The drivers of COVID-19 vaccination attitudes in a low-income country Assessment and policy implications in Burkina Faso

Despite low numbers of COVID-19 infections, most African countries have implemented very restrictive sanitary measures to protect their health systems since the start of the pandemic. While of crucial importance in preventing a surge of the epidemic, the drastic sanitary measures adopted by most African countries have plunged their economies and pushed a significant part of their populations into poverty due to informal employment and the lack or incompleteness of social safety nets. Large-scale COVID-19 vaccination campaigns can significantly curb the epidemic and allow for a relaxation of sanitary measures that stifle African economies. Then, even if most African countries recorded few COVID-19 cases, studying COVID-19 vaccination intentions in these countries is of critical importance from an economic point of view.

This study investigates the factors associated with COVID-19 vaccination attitudes in Burkina Faso with two main objectives. First, we aim to investigate the direct effects of both trust in institutions and the tendency to adhere to COVID-19 conspiracy beliefs on COVID-19 vaccination intentions. Second, insofar as low trust in institutions can be a breeding ground for the sensitivity to misinformation and the development of conspiracy beliefs, we intent to explore the indirect impact of trust on vaccination attitudes through the tendency to adherence to conspiracy beliefs. Data for a sample of 1000 Burkinabe respondents were collected using face to face interviews in July 2021. Structural equation modeling is used to test the direct and indirect effect of trust institutions on COVID-19 vaccination attitudes. Trust in institutions and COVID-19 conspiracy beliefs respectively have direct positive and direct negative effects on COVID-19 vaccination attitudes. The indirect effect of trust on COVID-19 vaccination attitudes through COVID-19 conspiracy beliefs is also significant and accounts for 35% of the total effect trust institutions on COVID-19 vaccination attitudes. In short term, our results highlight the need to fight the COVID-19 “infodemic” wherever it is possible, including on social media, to prevent a further increase in vaccine hesitancy. Our analysis also points the crucial role of trusted leaders, such as local, traditional, or religious leaders, as communication channels to promote COVID-19 vaccination among the Burkinabe population. In the medium term, a top propriety should be to rebuild trust in politicians, health authorities at national and international level (WHO) and in science in general since trust in these institutions is key in the management of public health crises.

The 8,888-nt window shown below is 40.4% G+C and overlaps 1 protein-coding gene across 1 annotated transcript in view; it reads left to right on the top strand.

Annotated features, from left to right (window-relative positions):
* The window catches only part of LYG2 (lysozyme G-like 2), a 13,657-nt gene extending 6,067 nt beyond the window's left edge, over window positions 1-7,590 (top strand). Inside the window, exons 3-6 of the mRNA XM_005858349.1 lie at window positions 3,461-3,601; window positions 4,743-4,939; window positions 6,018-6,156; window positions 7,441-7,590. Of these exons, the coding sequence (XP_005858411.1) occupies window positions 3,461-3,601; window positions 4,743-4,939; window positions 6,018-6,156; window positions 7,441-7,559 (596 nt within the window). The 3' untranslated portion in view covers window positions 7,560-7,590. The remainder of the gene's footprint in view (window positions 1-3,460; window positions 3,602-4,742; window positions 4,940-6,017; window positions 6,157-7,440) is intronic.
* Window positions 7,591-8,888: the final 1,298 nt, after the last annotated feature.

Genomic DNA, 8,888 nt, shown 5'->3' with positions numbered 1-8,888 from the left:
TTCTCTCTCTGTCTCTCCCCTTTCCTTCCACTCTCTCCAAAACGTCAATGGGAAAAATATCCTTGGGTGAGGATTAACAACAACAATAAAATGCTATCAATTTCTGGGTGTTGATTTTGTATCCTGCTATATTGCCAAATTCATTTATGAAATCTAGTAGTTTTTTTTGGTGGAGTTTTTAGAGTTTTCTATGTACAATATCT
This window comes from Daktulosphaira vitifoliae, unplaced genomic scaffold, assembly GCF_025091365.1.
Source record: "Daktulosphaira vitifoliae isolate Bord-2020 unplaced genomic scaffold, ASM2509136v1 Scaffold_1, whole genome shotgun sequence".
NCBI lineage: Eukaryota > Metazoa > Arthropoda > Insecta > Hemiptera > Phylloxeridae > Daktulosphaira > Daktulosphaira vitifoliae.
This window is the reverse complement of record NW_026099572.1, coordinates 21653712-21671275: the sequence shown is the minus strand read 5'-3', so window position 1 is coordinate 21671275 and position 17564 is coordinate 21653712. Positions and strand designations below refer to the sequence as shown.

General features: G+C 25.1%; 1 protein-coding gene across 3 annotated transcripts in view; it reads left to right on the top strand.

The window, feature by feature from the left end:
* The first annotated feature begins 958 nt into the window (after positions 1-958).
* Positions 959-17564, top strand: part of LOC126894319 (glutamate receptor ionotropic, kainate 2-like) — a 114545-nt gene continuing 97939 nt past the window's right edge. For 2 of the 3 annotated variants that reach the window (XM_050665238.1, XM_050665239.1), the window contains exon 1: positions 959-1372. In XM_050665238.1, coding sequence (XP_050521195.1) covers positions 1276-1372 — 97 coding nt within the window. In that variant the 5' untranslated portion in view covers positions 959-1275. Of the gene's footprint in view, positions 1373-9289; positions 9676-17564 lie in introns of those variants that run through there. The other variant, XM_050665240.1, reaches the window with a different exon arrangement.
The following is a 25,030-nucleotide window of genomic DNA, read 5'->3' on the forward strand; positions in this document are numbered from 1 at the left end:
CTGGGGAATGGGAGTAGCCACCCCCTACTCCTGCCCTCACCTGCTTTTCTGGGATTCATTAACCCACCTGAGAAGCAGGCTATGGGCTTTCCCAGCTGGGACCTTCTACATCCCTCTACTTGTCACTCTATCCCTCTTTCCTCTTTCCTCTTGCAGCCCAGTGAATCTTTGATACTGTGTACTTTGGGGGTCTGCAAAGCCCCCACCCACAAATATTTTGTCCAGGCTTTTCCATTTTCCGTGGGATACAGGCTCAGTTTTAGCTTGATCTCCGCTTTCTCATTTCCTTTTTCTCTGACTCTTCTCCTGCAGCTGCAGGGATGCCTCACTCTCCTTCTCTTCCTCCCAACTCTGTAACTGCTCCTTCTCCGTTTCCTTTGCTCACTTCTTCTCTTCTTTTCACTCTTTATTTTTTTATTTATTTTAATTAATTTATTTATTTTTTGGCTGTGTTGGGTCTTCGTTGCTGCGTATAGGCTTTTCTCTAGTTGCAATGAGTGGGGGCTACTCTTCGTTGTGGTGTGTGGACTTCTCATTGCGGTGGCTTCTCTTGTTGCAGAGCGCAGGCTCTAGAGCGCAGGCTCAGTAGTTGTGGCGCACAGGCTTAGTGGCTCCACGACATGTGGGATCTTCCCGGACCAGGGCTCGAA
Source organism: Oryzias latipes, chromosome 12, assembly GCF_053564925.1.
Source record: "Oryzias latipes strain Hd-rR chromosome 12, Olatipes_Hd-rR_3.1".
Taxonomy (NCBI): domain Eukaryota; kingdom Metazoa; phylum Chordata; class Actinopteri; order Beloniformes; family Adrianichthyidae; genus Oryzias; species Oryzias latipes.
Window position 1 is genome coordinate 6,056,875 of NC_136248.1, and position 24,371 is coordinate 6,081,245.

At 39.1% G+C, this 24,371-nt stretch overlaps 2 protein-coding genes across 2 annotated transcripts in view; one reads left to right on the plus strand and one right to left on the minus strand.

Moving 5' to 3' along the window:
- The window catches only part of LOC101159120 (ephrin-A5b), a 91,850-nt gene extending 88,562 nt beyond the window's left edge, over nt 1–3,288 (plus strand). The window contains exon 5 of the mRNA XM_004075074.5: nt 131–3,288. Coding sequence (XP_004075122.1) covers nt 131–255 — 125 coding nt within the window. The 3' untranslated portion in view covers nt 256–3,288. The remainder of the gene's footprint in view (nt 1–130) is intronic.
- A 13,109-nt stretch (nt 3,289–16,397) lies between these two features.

Access to the document : Marlène Guillon, Corresponding author. 


Guillon M., Mathonnat J. (2022) The drivers of COVID-19 vaccination attitudes in a low-income country Assessment and policy implications in Burkina Faso, FERDI Working paper P307, juillet